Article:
Lead measures are chosen because they are predictive. A variation from the expected result indicates that action must be taken to prevent an undesirable outcome. Failure to service your car according to the maintenance schedule means it is more likely to break down. Monitoring vehicle service schedules is therefore an indicator of likely reliability – in other words the car is less likely to break down. Insufficient sales leads from Marketing implies that sales targets will not be met (assuming the pipeline conversion ratios remain constant). A more debatable measure could be staff retention – if staff turnover increases that is one indication of poor staff engagement. Future productivity (linked to efficiency and profit) may decline.


The logical approach is to start where you want to end. What are the measureable outcomes? Think strategic goals supported by a series of shorter term business and team objectives. These in turn will be supported by activities. A SMART Objective (Specific, Measureable, Achievable, Realistic and Timely) will by definition be measurable. The activities that lead up to the achievement of an objective therefore also need to be measurable. That is not always so easy.

When we implement MyObjectives, which links and measures achievement of business objectives with activity at team level to ensure successful outcomes, we encourage teams to define their own measures. In fact they do their own measuring too. This is far more effective than imposing measures because it is more likely to be a valid and realistic measure, and it is also more likely to be monitored because it is “owned” by the people doing the task. I well remember in my early career having to spend a day a month pulling together statistics for some senior-level report when I knew they were meaningless and nothing would be done with them – yet other numbers were crying out for attention. How demotivating! Yet that still happens.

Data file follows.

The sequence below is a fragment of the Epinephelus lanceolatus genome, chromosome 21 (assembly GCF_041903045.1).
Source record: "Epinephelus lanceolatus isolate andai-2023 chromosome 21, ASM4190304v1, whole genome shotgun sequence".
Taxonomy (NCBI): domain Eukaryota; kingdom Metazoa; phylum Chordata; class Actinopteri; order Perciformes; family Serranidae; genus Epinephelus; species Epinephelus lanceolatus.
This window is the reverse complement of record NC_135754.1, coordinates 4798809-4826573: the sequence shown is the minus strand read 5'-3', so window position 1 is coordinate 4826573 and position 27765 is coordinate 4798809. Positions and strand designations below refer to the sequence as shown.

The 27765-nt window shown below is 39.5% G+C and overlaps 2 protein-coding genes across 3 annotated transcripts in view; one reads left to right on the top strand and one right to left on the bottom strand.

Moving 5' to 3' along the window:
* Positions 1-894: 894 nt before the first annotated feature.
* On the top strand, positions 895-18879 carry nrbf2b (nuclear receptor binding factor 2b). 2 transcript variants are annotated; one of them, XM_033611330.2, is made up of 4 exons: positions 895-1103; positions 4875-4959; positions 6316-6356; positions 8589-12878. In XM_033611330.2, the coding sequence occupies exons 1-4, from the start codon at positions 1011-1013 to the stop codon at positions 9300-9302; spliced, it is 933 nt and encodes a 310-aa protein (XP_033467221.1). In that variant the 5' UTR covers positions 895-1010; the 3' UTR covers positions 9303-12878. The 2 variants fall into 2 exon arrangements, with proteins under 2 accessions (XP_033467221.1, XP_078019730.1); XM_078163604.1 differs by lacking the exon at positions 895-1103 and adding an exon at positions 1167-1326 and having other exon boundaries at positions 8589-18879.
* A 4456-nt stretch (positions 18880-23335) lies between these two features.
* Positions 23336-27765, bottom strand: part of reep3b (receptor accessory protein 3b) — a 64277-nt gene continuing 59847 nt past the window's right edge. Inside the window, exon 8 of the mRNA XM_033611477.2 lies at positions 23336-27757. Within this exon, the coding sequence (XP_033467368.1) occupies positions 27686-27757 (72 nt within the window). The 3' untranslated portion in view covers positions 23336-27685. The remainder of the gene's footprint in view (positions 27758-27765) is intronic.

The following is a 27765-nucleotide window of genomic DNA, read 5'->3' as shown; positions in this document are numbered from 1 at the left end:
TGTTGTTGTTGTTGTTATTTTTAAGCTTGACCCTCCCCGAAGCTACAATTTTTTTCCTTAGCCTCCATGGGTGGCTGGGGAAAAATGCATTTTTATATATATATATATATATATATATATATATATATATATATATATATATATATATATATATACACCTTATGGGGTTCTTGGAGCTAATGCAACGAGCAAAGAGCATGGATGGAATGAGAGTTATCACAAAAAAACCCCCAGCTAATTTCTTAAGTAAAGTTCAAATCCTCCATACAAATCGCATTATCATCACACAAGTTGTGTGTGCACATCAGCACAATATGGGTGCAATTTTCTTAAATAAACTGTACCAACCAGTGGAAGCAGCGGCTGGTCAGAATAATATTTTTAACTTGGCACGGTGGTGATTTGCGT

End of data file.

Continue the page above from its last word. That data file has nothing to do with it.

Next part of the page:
Robert Kaplan and David Norton popularised the Balanced Scorecard in the 1990s and although that seems a long time ago, the concepts are as valid today as they ever were. Put very simply, The Balanced Scorecard has measures to monitor carefully selected data items from financial and non-financial sources which affect the achievement of the strategic goals of a business. The key here is financial and non-financial. Combining multi-functional measures and lead measures with activities linked to objectives and strategic goals is an extremely effective way of achieving results predictably and with a lot less stress.


Here are my recommendations for measures that help you achieve results.

  • Link strategic goals for the organisation to team objectives and activities
  • Have a measure for every key activity so you can track progress towards the achievement of goals
  • Have measures for important financial and non-financial activity
  • Identify Lead Measures and monitor then rigorously
  • Take action when Lead Measures indicate a potential problem ahead
  • Create a culture of engagement, where teams monitor their own performance knowing that what they do is linked to the strategic goals

Any organisation can implement these recommendations and gain significant advantages. However, if you want to find out how this approach can be sustained through a procedural framework and a simple system (which is a lot more fun to use than it sounds) I strongly recommend having a look at MyObjectives.

Neville Merritt